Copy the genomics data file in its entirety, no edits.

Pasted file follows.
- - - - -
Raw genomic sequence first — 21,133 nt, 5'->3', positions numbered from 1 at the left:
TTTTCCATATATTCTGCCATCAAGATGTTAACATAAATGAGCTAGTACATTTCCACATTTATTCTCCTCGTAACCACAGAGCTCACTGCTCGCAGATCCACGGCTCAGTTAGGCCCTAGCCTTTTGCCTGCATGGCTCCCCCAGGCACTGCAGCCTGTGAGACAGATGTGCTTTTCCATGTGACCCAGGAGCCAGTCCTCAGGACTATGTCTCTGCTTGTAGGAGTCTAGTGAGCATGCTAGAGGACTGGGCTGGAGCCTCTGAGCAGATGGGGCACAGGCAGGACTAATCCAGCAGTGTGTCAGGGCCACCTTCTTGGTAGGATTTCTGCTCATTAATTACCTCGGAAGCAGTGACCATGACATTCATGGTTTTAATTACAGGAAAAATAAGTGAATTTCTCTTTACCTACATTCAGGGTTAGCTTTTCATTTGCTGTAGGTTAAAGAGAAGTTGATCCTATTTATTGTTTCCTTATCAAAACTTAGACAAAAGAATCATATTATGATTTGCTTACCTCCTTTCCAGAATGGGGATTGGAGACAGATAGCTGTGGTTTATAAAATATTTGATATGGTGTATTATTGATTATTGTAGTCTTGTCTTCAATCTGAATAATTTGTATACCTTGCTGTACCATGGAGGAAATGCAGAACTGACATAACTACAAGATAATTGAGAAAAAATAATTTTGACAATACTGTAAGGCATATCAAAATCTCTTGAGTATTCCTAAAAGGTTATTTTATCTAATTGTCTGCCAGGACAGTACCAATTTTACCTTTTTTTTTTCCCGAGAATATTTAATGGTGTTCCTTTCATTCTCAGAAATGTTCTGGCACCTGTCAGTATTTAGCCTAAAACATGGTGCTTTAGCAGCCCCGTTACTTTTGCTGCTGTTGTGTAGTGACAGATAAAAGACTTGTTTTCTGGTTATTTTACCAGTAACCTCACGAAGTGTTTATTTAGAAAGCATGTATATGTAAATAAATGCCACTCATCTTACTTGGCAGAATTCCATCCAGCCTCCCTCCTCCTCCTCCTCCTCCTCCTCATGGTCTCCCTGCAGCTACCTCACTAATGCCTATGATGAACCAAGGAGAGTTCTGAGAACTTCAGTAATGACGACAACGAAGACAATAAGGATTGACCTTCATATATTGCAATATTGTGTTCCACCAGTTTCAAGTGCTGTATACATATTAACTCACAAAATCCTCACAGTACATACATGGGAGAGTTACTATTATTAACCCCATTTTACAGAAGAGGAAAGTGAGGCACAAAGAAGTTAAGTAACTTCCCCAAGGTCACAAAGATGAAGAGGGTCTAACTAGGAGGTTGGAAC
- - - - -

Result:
Raw genomic sequence first — 21,133 nt, 5'->3', positions numbered from 1 at the left:
TTTTCCATATATTCTGCCATCAAGATGTTAACATAAATGAGCTAGTACATTTCCACATTTATTCTCCTCGTAACCACAGAGCTCACTGCTCGCAGATCCACGGCTCAGTTAGGCCCTAGCCTTTTGCCTGCATGGCTCCCCCAGGCACTGCAGCCTGTGAGACAGATGTGCTTTTCCATGTGACCCAGGAGCCAGTCCTCAGGACTATGTCTCTGCTTGTAGGAGTCTAGTGAGCATGCTAGAGGACTGGGCTGGAGCCTCTGAGCAGATGGGGCACAGGCAGGACTAATCCAGCAGTGTGTCAGGGCCACCTTCTTGGTAGGATTTCTGCTCATTAATTACCTCGGAAGCAGTGACCATGACATTCATGGTTTTAATTACAGGAAAAATAAGTGAATTTCTCTTTACCTACATTCAGGGTTAGCTTTTCATTTGCTGTAGGTTAAAGAGAAGTTGATCCTATTTATTGTTTCCTTATCAAAACTTAGACAAAAGAATCATATTATGATTTGCTTACCTCCTTTCCAGAATGGGGATTGGAGACAGATAGCTGTGGTTTATAAAATATTTGATATGGTGTATTATTGATTATTGTAGTCTTGTCTTCAATCTGAATAATTTGTATACCTTGCTGTACCATGGAGGAAATGCAGAACTGACATAACTACAAGATAATTGAGAAAAAATAATTTTGACAATACTGTAAGGCATATCAAAATCTCTTGAGTATTCCTAAAAGGTTATTTTATCTAATTGTCTGCCAGGACAGTACCAATTTTACCTTTTTTTTTTCCCGAGAATATTTAATGGTGTTCCTTTCATTCTCAGAAATGTTCTGGCACCTGTCAGTATTTAGCCTAAAACATGGTGCTTTAGCAGCCCCGTTACTTTTGCTGCTGTTGTGTAGTGACAGATAAAAGACTTGTTTTCTGGTTATTTTACCAGTAACCTCACGAAGTGTTTATTTAGAAAGCATGTATATGTAAATAAATGCCACTCATCTTACTTGGCAGAATTCCATCCAGCCTCCCTCCTCCTCCTCCTCCTCCTCCTCATGGTCTCCCTGCAGCTACCTCACTAATGCCTATGATGAACCAAGGAGAGTTCTGAGAACTTCAGTAATGACGACAACGAAGACAATAAGGATTGACCTTCATATATTGCAATATTGTGTTCCACCAGTTTCAAGTGCTGTATACATATTAACTCACAAAATCCTCACAGTACATACATGGGAGAGTTACTATTATTAACCCCATTTTACAGAAGAGGAAAGTGAGGCACAAAGAAGTTAAGTAACTTCCCCAAGGTCACAAAGATGAAGAGGGTCTAACTAGGAGGTTGGAAC